Immigrant activist leaves sanctuary after nearly two years

FlorCrisostomo

CHICAGO - Flor Crisostomo is a well-known immigrant rights activist here who spent nearly two years in sanctuary at the Adalberto United Methodist Church on the city's northwest side. In a prepared statement released Oct. 19, Crisostomo announced she has left the church in order to begin the next phase in her struggle for immigration reform and the rights of indigenous communities.

In a written letter Crisostomo said, "I am writing today to inform my supporters and all undocumented people concerned with this struggle that I am no longer in sanctuary, but have moved to a different location."

She continues, "The decision to move was prompted by my realization that after two years my sanctuary had begun to lose its political effectiveness for the immigrant rights movement."

"I came to the decision to leave sanctuary in order to begin what would be the next phase of my activism and more effectively serve this struggle in the days, months, and years ahead," she said.

According to Susana Sandoval, a spokesperson for the immigrant rights leader, Crisostomo is not taking any interviews at this time and her current whereabouts are unknown. It's unclear if Crisostomo plans to stay in Chicago or the country.

"No one knows where she is," said Sandoval on the phone. "She will let people know what her next steps will be on her Web site very soon," she said.

Jacobita Alonso a lay leader with the Adalberto church has been a close friend and companion to Crisostomo for several years. Alonso said she was surprised to learn that Crisostomo had suddenly decided to leave the church. The two have not spoken since Crisostomo departed, said Alonso.

"All I can say is that I wish her luck on her new journey," said Alonso. "I know where ever she is she will continue to fight for justice and the rights of undocumented workers," she said.

Crisostomo, a mother of three, is originally from Oaxaca, Mexico. She crossed the Arizona desert in June 2000 to find work in the U.S. so she could support her family and send money back home.

During an immigration raid in 2006, Crisostomo was arrested at a wooden pallet-making company in Chicago. She was among 1,200 immigrants detained nationwide in federal raids at the time, which were widely seen as a Bush administration move to intimidate the immigrant rights movement.

After two years of exhaustive legal appeals, Homeland Security ordered Crisostomo to return to Mexico by January of 2008. In defiance of the deportation order she decided to take sanctuary at her church in an act of civil disobedience.

Crisostomo followed her good friend and immigrant rights leader Elvira Arellano who lived in the same church for a year resisting deportation in order to stay in the country with her U.S.-born son. Arellano made national headlines and became the face of the immigrant rights movement that saw millions march nationwide in 2006 and 07. Arellano was eventually arrested in California during a planned speaking tour of the country in 2007.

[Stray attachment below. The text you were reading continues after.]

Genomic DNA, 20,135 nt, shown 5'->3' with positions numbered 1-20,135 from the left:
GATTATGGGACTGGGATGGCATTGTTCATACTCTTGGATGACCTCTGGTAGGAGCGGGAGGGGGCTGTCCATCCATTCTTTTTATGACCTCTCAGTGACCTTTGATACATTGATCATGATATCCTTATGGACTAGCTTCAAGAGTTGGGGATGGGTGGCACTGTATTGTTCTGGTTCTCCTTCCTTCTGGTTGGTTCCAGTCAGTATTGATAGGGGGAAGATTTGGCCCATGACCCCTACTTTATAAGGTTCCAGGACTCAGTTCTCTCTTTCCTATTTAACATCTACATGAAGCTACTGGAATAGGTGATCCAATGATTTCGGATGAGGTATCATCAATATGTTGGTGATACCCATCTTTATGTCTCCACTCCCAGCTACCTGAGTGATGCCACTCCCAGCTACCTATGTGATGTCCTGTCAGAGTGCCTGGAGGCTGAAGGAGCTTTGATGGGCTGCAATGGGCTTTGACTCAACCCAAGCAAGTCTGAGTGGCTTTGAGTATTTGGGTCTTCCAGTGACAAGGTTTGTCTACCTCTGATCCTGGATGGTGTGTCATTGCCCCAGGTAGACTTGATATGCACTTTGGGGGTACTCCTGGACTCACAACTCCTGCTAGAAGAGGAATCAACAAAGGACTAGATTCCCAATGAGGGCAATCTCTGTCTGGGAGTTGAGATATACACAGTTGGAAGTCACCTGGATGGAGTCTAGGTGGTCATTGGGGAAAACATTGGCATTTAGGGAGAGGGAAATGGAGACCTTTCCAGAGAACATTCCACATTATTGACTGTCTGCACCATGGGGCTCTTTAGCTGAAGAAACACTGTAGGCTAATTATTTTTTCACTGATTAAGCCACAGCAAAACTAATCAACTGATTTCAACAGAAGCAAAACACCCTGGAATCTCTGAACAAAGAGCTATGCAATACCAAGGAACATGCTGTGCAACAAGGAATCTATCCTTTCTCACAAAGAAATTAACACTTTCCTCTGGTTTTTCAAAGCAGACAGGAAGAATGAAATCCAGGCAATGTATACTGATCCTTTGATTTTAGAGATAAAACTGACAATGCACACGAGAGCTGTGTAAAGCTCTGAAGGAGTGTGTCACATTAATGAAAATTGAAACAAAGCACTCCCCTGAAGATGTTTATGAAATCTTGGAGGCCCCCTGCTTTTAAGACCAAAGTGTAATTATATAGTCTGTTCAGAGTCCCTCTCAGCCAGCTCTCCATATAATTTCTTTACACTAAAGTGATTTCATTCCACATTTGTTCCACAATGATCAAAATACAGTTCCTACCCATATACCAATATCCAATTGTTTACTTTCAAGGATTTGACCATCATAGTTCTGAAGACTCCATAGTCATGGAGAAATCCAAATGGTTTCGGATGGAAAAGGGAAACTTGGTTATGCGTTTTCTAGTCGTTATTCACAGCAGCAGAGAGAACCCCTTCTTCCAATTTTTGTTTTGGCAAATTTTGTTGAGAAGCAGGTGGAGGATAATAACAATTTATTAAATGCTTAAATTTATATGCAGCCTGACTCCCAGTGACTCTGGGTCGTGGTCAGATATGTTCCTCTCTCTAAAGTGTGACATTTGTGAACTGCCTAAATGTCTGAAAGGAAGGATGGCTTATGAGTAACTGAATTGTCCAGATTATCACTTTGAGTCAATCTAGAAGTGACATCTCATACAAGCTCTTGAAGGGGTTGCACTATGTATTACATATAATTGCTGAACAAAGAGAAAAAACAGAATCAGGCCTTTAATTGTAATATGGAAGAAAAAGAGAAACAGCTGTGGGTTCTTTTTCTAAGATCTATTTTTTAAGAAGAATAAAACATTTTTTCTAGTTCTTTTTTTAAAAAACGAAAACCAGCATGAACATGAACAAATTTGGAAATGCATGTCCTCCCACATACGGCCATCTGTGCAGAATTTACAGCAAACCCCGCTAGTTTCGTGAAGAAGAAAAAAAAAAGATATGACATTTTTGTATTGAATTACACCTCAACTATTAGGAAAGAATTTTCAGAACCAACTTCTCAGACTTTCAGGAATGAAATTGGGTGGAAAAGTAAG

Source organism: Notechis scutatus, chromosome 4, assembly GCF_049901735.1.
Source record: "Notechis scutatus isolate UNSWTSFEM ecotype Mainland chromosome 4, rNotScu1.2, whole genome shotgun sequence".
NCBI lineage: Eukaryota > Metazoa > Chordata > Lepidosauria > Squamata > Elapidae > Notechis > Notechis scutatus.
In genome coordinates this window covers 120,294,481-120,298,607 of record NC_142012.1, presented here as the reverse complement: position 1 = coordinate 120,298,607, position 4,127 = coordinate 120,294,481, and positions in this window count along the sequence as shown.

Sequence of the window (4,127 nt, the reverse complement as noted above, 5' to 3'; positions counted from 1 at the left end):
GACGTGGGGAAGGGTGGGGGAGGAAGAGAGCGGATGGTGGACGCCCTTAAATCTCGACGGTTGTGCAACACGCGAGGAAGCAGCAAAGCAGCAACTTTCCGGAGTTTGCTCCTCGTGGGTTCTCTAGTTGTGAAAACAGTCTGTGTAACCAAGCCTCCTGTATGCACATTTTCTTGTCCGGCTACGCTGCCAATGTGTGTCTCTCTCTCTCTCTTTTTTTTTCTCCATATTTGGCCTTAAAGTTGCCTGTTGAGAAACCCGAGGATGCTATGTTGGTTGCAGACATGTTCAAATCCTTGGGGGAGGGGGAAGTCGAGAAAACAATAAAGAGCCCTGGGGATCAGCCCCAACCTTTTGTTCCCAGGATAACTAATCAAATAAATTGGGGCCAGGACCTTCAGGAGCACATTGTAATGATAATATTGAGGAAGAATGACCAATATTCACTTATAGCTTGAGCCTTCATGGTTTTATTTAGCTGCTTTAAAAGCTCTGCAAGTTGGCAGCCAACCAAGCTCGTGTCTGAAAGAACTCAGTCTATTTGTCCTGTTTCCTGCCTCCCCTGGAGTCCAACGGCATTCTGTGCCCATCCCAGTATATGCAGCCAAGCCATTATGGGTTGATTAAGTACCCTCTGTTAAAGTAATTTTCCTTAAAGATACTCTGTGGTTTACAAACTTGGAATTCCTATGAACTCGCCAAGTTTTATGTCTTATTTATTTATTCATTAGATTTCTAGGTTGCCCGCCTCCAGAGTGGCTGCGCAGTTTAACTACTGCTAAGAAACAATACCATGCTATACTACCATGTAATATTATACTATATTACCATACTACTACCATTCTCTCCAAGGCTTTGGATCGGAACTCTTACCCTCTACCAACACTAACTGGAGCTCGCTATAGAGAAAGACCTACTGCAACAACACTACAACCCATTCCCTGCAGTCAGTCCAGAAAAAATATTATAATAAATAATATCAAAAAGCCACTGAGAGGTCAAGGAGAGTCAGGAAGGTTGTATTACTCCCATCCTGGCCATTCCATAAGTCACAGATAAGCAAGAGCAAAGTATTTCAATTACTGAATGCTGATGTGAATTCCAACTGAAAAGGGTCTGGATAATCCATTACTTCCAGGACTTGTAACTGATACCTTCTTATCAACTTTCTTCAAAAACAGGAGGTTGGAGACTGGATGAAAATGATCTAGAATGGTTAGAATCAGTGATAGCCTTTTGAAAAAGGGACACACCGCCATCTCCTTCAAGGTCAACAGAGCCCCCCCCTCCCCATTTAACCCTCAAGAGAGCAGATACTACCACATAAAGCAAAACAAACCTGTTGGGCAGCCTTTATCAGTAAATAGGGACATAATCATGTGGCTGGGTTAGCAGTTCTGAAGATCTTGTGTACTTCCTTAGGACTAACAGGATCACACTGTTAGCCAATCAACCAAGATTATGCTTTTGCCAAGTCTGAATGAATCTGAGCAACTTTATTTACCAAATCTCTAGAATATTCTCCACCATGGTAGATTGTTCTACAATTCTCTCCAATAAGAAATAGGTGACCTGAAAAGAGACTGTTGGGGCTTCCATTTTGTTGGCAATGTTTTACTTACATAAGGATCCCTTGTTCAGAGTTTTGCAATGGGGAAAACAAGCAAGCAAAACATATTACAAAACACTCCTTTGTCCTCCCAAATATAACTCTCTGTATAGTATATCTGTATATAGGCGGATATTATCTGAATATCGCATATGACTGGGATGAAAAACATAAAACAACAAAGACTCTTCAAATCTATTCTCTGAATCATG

In the recent letter Crisostomo thanked all her supporters including the local immigrant rights group Centro Sin Fronteras, which she said helped her grow and develop politically. She also thanked members of the church that gave her spiritual support since the day she was apprehended. She recognized Jacobita Alonso as a guide, friend and companion.

"I would also like to thank my pastor, Rev. Walter Coleman and Emma Lozano and all of her family for their courageous support in this struggle and for opening the doors to their organization, churches and homes in solidarity with this act of resistance against U.S. immigration policies," said Crisostomo. "Fundamentally, without their support, I would not have arrived at this important political juncture, which has allowed me the confidence to move on."

Crisostomo also thanked the diverse communities of faith that supported her over the last two years including the Puerto Rican community of Humboldt Park, which she says helped protect her and vigilantly watched over her security.

"Today more than ever I count on my family's support," said Crisostomo. "I ask all the undocumented people not to give up on our struggle and to keep the hope that we will achieve a just and humane immigration reform."

Speaking to this reporter in early 2008, when she first took sanctuary, Crisostomo said she believed the fight to end the abusive system of exploiting undocumented labor in the U.S. was a just cause.

Back then she said, "I will not be a symbol of fear to spread among my people. I hope that adding my grain of sand to the struggle will help to get U.S. lawmakers in Congress to act now."

She knew back then that by resisting her deportation order there would be little chance that she will ever achieve legal status to remain in the U.S.

"I may face time in prison. But when I do return to my children, I will not return, as so many have, empty-handed and unable to provide for them. I will be able to give them the only thing I can pass on to them: My dignity," she said.

 

 

 

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